These Haiku Can(‘t) Speak

This haiku can’t speak

Without your voice. You want my

Death but I, a choice.


This haiku can’t live

Inside your head. If not told

May I please be read?


A.N. Someday I will have the courage and the ability to read these (and my other poems) out loud. But for now, they will have to be content with being read by others. Thank you to all my readers for making me and my haiku happy! They were written in response to the theme of voices. 


Wish You Were Here

Four luminous seats

Set around a table.

I occupy one.


Three chairs stay empty,

Soft, plump – waiting for no one;

I wish you were here.


You wish you were here

But settle for fantasies.

Happy holidays.


A.N. I was on the train back to university, sitting by myself on one of the table-seats, which felt overwhelmingly odd. My family would usually be next to or facing me – not worn-out fabric. It got me thinking about how I would miss not seeing them for a month or two and how they would miss me. The scenario presented in these haiku, however, is not mine, but that of a fictional speaker. Someone who is going on holiday by themselves for the first time, for whatever reason that may be.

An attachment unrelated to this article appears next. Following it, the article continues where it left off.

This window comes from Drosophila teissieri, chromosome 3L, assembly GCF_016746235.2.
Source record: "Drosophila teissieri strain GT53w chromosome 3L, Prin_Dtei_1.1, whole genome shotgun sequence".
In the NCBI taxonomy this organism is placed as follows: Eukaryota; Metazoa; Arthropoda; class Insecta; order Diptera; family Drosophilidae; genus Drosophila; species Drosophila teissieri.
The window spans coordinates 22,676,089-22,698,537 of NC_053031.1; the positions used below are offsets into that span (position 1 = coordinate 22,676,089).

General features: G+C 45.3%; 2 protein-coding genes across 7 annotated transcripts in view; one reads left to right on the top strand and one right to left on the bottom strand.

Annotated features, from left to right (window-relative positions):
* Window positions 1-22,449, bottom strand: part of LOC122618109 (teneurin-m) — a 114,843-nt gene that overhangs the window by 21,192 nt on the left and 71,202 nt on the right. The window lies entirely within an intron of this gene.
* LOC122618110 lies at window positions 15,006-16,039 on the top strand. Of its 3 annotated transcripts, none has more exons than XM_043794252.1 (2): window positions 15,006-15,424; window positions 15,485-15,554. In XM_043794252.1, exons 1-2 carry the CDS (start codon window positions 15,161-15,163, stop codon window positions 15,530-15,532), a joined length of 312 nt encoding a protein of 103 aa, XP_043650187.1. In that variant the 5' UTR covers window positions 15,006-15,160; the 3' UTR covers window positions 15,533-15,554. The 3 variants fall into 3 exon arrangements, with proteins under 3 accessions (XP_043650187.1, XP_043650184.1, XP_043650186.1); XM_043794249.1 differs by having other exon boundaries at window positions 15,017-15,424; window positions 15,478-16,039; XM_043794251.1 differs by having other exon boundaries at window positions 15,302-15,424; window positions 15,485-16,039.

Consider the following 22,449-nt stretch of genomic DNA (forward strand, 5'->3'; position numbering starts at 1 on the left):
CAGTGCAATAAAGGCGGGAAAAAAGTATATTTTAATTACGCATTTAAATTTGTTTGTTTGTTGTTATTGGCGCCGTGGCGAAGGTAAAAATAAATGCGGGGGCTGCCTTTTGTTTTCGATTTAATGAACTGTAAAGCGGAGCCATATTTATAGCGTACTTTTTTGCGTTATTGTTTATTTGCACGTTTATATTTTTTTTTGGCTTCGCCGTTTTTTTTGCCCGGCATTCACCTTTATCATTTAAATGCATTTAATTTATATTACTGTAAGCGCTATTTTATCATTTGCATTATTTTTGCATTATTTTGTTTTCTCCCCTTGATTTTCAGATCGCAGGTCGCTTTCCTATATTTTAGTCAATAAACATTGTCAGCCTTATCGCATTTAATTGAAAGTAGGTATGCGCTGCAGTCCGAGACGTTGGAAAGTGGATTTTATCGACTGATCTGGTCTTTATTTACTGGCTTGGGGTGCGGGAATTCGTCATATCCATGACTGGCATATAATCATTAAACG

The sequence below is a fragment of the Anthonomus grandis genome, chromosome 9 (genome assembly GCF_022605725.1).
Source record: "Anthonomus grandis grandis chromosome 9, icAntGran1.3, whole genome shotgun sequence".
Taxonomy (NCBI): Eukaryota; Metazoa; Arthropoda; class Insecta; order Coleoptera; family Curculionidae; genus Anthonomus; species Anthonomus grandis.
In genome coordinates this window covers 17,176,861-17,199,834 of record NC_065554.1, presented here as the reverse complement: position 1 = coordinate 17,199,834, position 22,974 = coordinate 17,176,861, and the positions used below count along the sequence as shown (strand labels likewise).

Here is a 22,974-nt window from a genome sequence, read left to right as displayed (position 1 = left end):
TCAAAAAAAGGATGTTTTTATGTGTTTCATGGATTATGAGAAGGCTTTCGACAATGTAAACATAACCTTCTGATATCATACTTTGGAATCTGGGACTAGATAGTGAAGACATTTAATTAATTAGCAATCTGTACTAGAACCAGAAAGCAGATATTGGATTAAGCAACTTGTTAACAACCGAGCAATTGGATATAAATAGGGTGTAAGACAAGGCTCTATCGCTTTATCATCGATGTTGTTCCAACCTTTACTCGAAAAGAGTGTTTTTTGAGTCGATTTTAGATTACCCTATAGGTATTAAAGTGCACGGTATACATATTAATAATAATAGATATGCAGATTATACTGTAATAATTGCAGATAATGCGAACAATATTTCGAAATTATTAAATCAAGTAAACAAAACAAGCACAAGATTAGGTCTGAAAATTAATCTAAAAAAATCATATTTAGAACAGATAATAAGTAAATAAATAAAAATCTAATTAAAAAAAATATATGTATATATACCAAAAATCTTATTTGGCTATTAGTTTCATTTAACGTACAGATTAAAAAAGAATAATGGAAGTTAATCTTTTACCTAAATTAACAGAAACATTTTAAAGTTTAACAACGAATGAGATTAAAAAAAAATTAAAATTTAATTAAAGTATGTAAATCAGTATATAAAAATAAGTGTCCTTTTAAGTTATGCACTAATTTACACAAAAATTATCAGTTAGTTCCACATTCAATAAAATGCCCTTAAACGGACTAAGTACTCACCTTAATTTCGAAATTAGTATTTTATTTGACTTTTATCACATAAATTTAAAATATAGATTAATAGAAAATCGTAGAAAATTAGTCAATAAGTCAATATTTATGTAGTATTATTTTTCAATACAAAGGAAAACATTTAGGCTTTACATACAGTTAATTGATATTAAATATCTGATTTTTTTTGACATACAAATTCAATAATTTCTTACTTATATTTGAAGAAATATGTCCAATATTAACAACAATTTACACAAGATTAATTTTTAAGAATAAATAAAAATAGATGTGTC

Feminine Markings

Rose, chestnut, peach, plum,

Smearing the spongy whiteness

Like paint a fresh page.


A.N. I wasn’t sure if this would be too controversial to post, but I decided that part of its excitement is that the aspect of womanhood that it depicts is one not (certainly by myself) come across too often in literature. I really enjoyed writing it because of this uniqueness and the dynamic perspective that it gave me on quite a mundane event. Haiku are amongst my favourite poetic forms because they have such simple rules, yet these same rules embellish what may be, like ‘Feminine Markings’ , a single sentence.


I, snarled in thick limbs,

Cried myself to sleep last night.

Can you see the salt?


A.N. The story behind this haiku is greatly personal, but I would like to share it on here as both an explanation of the words and a record for myself. I composed it as I fell asleep the day my psychologist had told me that I would have to keep gaining weight to be at a lower risk of relapse despite being a ‘healthy’ weight, albeit at the very bottom of the range. I must have known, deep down, that this would happen, but I held out hope, and even tried to argue against it. That night, hyperaware of the extra fat my body had accumulated, I broke down. That’s what EDs do to you, I realise: make it seem like a couple of numbers on a scale and vital body fat are the end of the world.